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Posts tagged with "Apple Music"

The Future of Apple Music

Sophie Charara interviewed Apple’s Zane Lowe for Wired about where Apple Music is heading next. One answer, interestingly enough, is a greater focus on radio:

Apple doesn’t break out Beats 1 monthly listening figures; various commentators have speculated they are relatively low, the official line is “tens of millions”. What we do know is that one of Lowe’s priorities is to merge the two elements of Apple’s £9.99 a month Music offering: its Spotify-style streaming service and the Beats 1 radio shows.

“I want more people to listen and discover this stuff,” says Lowe. “And I want to integrate what we do at Beats 1 into Apple Music more thoroughly. I would guess there are still subscribers who don’t realise Elton John has done over 200 shows. Those shows are works of art in their own right.”

Apple Music for years has been producing quality radio work, yet the way that’s been surfaced hasn’t been the most discoverable. Promoting existing radio shows in more places sounds like a positive step forward, and I hope another addition would be an option for push notifications when there’s a show you want to listen to live. Apple could put a little bell icon, YouTube-style, on a show’s artwork in the app for enabling such notifications, because unless you schedule a show into your normal routine, you’ll almost certainly never think to listen to it at the right time.

Another potential content area for greater exposure would be the interviews Zane Lowe and his colleagues do with artists regularly, which Apple Music often features in both audio and video forms. To me those interviews feel like a perfect fit for highlighting in Apple Podcasts as well as the Music app. Apple has actually dabbled in that, such as with a Billie Eilish interview earlier this year, but I think it’s an area ripe for expansion.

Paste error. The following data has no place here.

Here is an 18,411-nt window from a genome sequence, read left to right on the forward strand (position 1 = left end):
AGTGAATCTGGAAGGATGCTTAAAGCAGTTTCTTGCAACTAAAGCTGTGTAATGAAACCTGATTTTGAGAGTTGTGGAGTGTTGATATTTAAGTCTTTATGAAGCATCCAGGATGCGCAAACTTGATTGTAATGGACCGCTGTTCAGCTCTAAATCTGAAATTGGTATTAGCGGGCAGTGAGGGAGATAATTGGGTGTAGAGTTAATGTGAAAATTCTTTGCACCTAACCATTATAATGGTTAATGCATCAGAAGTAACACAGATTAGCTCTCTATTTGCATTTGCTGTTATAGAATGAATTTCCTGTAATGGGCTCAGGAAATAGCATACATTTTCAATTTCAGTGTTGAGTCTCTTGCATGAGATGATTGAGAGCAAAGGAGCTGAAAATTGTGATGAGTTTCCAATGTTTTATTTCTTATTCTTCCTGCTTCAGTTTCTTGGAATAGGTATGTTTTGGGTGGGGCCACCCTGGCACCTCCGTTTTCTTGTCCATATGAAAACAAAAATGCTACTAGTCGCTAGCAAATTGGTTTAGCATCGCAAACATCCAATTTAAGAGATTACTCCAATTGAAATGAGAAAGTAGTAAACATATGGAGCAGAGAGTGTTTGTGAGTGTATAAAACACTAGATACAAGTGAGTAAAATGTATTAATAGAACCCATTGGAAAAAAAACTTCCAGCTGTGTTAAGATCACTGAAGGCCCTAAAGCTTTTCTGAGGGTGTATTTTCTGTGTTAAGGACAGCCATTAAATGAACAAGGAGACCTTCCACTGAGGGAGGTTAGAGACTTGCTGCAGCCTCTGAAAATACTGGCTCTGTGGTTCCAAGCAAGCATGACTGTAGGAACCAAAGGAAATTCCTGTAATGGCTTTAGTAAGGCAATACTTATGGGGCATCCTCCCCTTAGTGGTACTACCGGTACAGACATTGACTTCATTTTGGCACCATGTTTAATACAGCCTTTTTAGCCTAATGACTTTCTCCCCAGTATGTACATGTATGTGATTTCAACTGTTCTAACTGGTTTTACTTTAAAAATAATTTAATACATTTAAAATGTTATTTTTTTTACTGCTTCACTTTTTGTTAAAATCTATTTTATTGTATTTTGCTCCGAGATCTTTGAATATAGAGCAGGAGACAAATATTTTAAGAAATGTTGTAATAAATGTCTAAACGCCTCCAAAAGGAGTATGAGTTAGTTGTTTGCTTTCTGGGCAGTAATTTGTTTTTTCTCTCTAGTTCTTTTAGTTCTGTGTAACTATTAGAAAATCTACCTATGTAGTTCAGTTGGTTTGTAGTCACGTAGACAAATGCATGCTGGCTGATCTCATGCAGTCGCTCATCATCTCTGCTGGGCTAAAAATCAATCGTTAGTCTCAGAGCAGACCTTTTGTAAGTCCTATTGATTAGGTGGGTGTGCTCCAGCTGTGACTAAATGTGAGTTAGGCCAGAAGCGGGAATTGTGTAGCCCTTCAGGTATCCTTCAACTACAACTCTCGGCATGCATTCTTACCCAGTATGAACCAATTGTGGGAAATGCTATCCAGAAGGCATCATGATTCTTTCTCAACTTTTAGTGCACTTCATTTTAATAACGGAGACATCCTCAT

One other change Apple’s pursuing, according to Lowe, will bring about increased initiatives around live music:

There’s also the matter of how livestreams fit into the picture. After events with Shawn Mendes, French rap group PNL and Tyler the Creator, who did a live performance of his album IGOR, streamed on Apple Music the night before it came out, Lowe says “live music is definitely on the horizon” for the service. It’s all part of the team’s bid to “eventise” – his word – album launches. In the case of Tyler the Creator, “fans can tune in, then after watching it maybe you go to the album.”

Making album launches more of an event could be an effective way to compel a switch to Apple Music over Spotify. If Apple can arrange live content with a wide appeal timed with an album launch, then people will tweet about that live content as it’s being shared, and anyone not on Apple Music will feel like they’re missing out.

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Shortcuts Corner: Search YouTube, Preview Folder Contents, and Play Recent Music Albums

As I explained in today’s issue of MacStories Weekly for Club MacStories members, we’re bringing the newsletter’s Shortcuts Corner section to the site, with a twist: in this series, you’ll find simpler shortcuts that you can download for free, and which will be added to the public MacStories Shortcuts Archive; you’ll also get a preview of an exclusive shortcut available today for Club MacStories members.

In this week’s Shortcuts Corner, I share shortcuts to quickly launch a search query in the YouTube app, preview the contents of a folder in iCloud Drive, and start playback for one of your recently played albums in the Music app. Let’s dive in.